Who Were The Pilgrims? This Is The Story You Didn’t Learn In School

Published November 22, 2016
Updated November 4, 2020

From religious extremism to child abuse to their brutal treatment of the Native Americans, the Pilgrims who built the Plymouth Colony were far more ruthless than you realized.

Who Were The Pilgrims

Wikimedia CommonsThe Pilgrims celebrate the first Thanksgiving.

While American schoolchildren are taught that the Pilgrims were pious, hardworking settlers who persevered in an unforgiving new land, the truth is much more complicated. Though the mythology of the Mayflower and the first Thanksgiving remain popular to this day, we must ask who were the Pilgrims and what is their true historical legacy?

Whether it’s misogyny, racism, or brutal violence, the real history of who the Pilgrims were is far darker than the version provided by most history textbooks. Discover the truth behind the myths that have persisted about the Pilgrims for centuries…

1. Plymouth Wasn’t Theirs For The Taking

First of all, when the Pilgrims made their protest voyage, they weren’t supposed to colonize Plymouth. Their sponsor, the London Virginia Company, told them to land near the mouth of the Hudson, i.e. New York City, but they got stuck in Cape Cod Bay, i.e. near Boston. The bad weather spooked them, so instead of sucking it up and sailing down to their designated real estate, they stayed where they were.

Considering that they had no legal authority to establish a colony, some Pilgrims rightfully questioned the decision to do so. Thus they motioned to draft and ratify Plymouth’s first governing document, the Mayflower Compact, to quell those fears.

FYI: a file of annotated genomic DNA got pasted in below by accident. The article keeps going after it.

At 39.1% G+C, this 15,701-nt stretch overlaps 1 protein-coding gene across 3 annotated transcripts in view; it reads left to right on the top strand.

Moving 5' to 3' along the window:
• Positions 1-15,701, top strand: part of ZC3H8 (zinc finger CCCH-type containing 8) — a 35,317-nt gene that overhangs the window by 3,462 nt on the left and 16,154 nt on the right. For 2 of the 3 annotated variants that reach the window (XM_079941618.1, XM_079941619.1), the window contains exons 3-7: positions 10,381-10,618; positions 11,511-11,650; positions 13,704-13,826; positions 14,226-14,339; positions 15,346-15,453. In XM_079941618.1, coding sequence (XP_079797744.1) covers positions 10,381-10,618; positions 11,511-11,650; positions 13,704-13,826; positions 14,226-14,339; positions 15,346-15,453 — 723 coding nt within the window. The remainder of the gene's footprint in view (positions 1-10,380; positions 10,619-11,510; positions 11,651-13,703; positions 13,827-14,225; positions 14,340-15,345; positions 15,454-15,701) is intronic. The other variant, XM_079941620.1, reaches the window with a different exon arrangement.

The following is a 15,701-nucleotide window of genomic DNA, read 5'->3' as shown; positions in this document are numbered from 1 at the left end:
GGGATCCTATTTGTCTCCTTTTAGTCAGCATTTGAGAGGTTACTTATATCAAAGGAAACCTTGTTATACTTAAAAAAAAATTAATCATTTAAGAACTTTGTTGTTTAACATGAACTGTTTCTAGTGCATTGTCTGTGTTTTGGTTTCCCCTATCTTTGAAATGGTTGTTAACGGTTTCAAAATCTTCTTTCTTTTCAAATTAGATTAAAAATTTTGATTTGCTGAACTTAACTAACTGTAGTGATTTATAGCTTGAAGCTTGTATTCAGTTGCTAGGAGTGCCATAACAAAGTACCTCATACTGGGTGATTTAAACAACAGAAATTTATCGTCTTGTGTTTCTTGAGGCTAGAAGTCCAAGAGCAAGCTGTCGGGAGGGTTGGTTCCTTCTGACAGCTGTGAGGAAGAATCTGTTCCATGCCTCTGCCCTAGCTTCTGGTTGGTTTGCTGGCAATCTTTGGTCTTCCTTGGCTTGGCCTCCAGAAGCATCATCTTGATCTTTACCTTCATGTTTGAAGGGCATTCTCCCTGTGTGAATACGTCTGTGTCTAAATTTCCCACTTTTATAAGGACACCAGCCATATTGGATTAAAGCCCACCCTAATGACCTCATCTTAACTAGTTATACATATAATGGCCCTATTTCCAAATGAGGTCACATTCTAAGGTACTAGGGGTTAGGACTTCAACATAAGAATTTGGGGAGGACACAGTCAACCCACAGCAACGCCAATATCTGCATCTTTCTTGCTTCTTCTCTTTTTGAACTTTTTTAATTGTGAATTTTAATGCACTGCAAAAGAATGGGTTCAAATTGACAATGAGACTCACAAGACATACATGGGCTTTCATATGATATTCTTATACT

That would later prove to be problematic — so much so that it helped another colony absorb Plymouth in 1691.

2. The Pilgrims Only Left Holland Because They Didn’t Want To Play Nice

Before heading to the so-called New World, they went to Holland, where they were treated very, very well. They gained the freedom to worship as they chose, but because they had fled from a rural community to an urban one, they had trouble adjusting to the change of pace.

Even though the Pilgrims tried keeping their community close-knit, their children began adopting the Dutch language, much to the chagrin of the elders. The final straw came when a few of the congregation’s younger members decided to give back to Holland and join the Dutch army.

The Pilgrims Landing

Library of CongressThe landing of the Pilgrims at Plymouth.

To be fair, the English Crown was still persecuting the Pilgrims from afar, but even so, the Pilgrims simply didn’t appreciate being part of a larger community in Holland, so they took their toys and decided to sail halfway around the world to make a new home.

3. Who Were The Pilgrims? Grave Robbers And Thieves

The first thing that the Pilgrims did when they got to America was go ashore, find a Native American burial site, and disturb it. And it gets worse from there.

The Pilgrims’ initial exploratory missions plundered two grave sites, one of which was full of Native Americans and the other full of Europeans. Because yes, that land had been colonized before, but due to the terrible conditions, it had been abandoned. The Pilgrims took that foreshadowing in stride.

After disturbing the grave sites, the Pilgrims also stole a corn cache hidden nearby. Surprisingly, this would work out in their favor.

When a child from the colony later got kidnapped by the Native Americans whose corn they had stolen, the Native Americans offered to trade the child for the corn. The Pilgrims got the child back but refused to return the corn and instead responded with a violent show of strength, sending men with guns against the Native Americans.

Who Were The Pilgrims

Wikimedia CommonsThe Pilgrims embark for America aboard the Mayflower.

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All That's Interesting is a Brooklyn-based digital publisher that seeks out the stories to illuminate the past, present, and future.